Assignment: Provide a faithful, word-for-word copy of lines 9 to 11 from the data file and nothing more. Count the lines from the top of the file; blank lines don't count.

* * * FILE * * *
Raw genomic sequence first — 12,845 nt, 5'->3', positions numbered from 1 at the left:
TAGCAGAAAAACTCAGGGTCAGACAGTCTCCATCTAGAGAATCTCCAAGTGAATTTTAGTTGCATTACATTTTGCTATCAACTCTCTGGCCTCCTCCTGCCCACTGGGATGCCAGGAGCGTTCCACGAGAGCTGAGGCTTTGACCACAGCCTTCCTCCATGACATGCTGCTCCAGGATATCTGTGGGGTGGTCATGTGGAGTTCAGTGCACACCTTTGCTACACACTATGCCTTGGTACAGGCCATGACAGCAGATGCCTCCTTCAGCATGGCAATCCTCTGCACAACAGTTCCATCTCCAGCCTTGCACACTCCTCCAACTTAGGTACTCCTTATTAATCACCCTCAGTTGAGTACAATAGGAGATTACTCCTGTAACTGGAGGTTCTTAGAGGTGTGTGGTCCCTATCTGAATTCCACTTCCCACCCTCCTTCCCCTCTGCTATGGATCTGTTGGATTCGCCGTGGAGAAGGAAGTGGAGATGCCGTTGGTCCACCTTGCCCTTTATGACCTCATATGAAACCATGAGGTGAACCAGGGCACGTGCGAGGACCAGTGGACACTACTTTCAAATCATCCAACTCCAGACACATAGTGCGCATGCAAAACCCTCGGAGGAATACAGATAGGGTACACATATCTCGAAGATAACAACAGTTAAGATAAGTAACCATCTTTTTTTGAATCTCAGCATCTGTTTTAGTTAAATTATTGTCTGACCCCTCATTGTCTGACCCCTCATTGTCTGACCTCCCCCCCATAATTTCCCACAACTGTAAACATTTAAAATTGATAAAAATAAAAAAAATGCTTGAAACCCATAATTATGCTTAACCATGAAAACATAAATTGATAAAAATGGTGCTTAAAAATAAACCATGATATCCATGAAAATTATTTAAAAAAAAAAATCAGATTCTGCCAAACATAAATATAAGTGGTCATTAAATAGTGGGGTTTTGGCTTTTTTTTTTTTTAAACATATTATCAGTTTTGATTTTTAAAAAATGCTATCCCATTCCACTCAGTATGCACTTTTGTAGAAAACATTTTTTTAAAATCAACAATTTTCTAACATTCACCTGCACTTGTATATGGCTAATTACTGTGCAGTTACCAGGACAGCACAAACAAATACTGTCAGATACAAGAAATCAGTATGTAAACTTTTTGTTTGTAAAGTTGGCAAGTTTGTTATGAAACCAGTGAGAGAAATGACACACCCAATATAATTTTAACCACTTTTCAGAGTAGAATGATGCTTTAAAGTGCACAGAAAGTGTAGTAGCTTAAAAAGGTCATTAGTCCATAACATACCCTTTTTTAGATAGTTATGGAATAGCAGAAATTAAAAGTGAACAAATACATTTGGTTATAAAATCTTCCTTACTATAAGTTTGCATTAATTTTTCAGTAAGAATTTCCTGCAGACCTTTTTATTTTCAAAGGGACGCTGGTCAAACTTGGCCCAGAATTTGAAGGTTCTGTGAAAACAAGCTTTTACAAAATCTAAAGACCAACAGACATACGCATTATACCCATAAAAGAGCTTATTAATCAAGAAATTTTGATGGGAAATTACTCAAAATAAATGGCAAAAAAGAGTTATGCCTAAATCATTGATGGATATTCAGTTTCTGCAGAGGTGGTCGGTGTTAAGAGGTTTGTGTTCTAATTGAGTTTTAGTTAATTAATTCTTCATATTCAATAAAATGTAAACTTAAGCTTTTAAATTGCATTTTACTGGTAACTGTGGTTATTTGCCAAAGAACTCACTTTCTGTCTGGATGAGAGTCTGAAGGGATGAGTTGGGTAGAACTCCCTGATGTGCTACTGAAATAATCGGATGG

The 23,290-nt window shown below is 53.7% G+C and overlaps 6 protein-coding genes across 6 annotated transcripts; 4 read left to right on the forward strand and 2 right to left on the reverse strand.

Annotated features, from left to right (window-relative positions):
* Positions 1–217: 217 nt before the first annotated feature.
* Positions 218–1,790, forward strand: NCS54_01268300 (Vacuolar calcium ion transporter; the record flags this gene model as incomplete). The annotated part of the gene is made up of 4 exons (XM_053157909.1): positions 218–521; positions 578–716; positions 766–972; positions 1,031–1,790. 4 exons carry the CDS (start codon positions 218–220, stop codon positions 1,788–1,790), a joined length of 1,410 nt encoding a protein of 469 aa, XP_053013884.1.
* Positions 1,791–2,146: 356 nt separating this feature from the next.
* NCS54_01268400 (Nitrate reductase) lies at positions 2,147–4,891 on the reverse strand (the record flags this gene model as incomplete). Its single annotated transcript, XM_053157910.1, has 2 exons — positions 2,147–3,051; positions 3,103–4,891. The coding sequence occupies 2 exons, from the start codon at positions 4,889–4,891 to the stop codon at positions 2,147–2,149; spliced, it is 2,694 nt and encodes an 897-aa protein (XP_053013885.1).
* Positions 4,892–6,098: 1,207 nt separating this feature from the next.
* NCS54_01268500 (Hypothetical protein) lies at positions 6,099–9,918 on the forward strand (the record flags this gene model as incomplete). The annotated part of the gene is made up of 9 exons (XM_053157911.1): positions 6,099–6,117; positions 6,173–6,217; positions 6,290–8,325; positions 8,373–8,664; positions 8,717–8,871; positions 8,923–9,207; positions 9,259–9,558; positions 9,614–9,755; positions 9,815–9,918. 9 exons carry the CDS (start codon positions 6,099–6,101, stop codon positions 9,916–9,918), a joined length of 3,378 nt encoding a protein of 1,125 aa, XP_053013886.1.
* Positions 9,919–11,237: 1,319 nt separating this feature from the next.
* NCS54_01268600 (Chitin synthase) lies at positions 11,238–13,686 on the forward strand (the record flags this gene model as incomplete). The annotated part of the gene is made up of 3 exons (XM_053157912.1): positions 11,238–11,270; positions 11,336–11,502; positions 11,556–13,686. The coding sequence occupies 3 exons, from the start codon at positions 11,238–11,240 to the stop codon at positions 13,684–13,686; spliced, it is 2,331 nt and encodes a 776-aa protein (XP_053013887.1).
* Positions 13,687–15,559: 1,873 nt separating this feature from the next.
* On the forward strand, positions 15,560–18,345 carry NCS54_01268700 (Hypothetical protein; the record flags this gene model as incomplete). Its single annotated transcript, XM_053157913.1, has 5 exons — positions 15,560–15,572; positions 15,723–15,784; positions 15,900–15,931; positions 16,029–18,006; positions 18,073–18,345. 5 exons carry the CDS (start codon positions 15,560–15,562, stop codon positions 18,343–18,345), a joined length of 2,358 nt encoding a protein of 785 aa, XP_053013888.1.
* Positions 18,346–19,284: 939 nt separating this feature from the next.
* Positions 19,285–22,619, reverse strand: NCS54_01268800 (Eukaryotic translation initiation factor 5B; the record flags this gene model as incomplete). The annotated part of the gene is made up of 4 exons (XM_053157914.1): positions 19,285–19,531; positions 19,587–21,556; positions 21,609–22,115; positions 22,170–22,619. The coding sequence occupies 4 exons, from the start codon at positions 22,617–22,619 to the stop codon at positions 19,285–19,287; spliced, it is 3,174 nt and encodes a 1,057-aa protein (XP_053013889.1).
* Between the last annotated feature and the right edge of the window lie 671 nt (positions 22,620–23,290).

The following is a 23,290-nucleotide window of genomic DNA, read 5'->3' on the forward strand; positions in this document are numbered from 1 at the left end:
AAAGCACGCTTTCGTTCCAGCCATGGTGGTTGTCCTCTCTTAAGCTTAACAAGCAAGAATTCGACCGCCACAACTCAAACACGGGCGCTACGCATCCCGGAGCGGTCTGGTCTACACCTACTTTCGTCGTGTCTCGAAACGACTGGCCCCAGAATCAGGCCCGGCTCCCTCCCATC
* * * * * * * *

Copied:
* Positions 4,892–6,098: 1,207 nt separating this feature from the next.
* NCS54_01268500 (Hypothetical protein) lies at positions 6,099–9,918 on the forward strand (the record flags this gene model as incomplete). The annotated part of the gene is made up of 9 exons (XM_053157911.1): positions 6,099–6,117; positions 6,173–6,217; positions 6,290–8,325; positions 8,373–8,664; positions 8,717–8,871; positions 8,923–9,207; positions 9,259–9,558; positions 9,614–9,755; positions 9,815–9,918. 9 exons carry the CDS (start codon positions 6,099–6,101, stop codon positions 9,916–9,918), a joined length of 3,378 nt encoding a protein of 1,125 aa, XP_053013886.1.
* Positions 9,919–11,237: 1,319 nt separating this feature from the next.